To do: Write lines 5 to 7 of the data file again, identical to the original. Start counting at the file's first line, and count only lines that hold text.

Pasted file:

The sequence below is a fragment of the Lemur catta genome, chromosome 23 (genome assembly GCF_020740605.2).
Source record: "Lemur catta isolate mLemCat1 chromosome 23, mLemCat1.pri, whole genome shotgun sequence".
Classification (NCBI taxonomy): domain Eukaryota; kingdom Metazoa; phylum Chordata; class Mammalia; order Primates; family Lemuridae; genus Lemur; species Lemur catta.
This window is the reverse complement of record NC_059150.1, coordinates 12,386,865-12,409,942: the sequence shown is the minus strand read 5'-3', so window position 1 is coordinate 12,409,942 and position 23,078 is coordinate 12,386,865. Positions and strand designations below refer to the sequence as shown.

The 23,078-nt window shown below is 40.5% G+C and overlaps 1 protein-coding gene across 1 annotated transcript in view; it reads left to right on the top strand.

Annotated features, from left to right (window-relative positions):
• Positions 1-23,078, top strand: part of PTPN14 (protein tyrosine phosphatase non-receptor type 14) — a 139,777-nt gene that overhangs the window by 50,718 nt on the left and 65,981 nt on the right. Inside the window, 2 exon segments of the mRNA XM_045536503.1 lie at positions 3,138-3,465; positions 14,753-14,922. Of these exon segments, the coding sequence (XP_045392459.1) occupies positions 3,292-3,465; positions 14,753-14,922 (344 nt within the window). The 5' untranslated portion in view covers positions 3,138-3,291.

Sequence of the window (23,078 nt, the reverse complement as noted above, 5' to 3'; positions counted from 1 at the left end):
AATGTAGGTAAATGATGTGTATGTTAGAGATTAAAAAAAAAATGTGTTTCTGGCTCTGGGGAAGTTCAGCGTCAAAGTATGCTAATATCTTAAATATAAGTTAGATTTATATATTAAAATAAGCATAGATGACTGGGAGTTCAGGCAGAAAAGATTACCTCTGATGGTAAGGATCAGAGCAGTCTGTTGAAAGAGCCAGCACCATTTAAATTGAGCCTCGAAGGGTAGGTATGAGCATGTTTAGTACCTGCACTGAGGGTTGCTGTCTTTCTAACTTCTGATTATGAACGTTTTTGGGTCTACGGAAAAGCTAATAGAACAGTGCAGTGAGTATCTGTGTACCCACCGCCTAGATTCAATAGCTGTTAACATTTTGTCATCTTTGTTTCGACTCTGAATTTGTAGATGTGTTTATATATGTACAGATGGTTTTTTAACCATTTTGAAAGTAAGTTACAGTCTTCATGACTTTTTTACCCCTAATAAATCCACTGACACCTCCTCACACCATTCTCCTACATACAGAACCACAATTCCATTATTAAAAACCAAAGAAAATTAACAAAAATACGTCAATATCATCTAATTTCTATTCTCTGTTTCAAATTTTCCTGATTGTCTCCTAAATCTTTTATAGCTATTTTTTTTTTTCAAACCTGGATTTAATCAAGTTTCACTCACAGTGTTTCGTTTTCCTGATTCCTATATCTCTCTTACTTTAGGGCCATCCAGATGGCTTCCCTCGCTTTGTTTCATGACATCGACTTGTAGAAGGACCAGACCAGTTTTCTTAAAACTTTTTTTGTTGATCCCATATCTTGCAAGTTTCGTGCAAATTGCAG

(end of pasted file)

The 23,078-nt window shown below is 40.5% G+C and overlaps 1 protein-coding gene across 1 annotated transcript in view; it reads left to right on the top strand.

Annotated features, from left to right (window-relative positions):
• Positions 1-23,078, top strand: part of PTPN14 (protein tyrosine phosphatase non-receptor type 14) — a 139,777-nt gene that overhangs the window by 50,718 nt on the left and 65,981 nt on the right. Inside the window, 2 exon segments of the mRNA XM_045536503.1 lie at positions 3,138-3,465; positions 14,753-14,922. Of these exon segments, the coding sequence (XP_045392459.1) occupies positions 3,292-3,465; positions 14,753-14,922 (344 nt within the window). The 5' untranslated portion in view covers positions 3,138-3,291.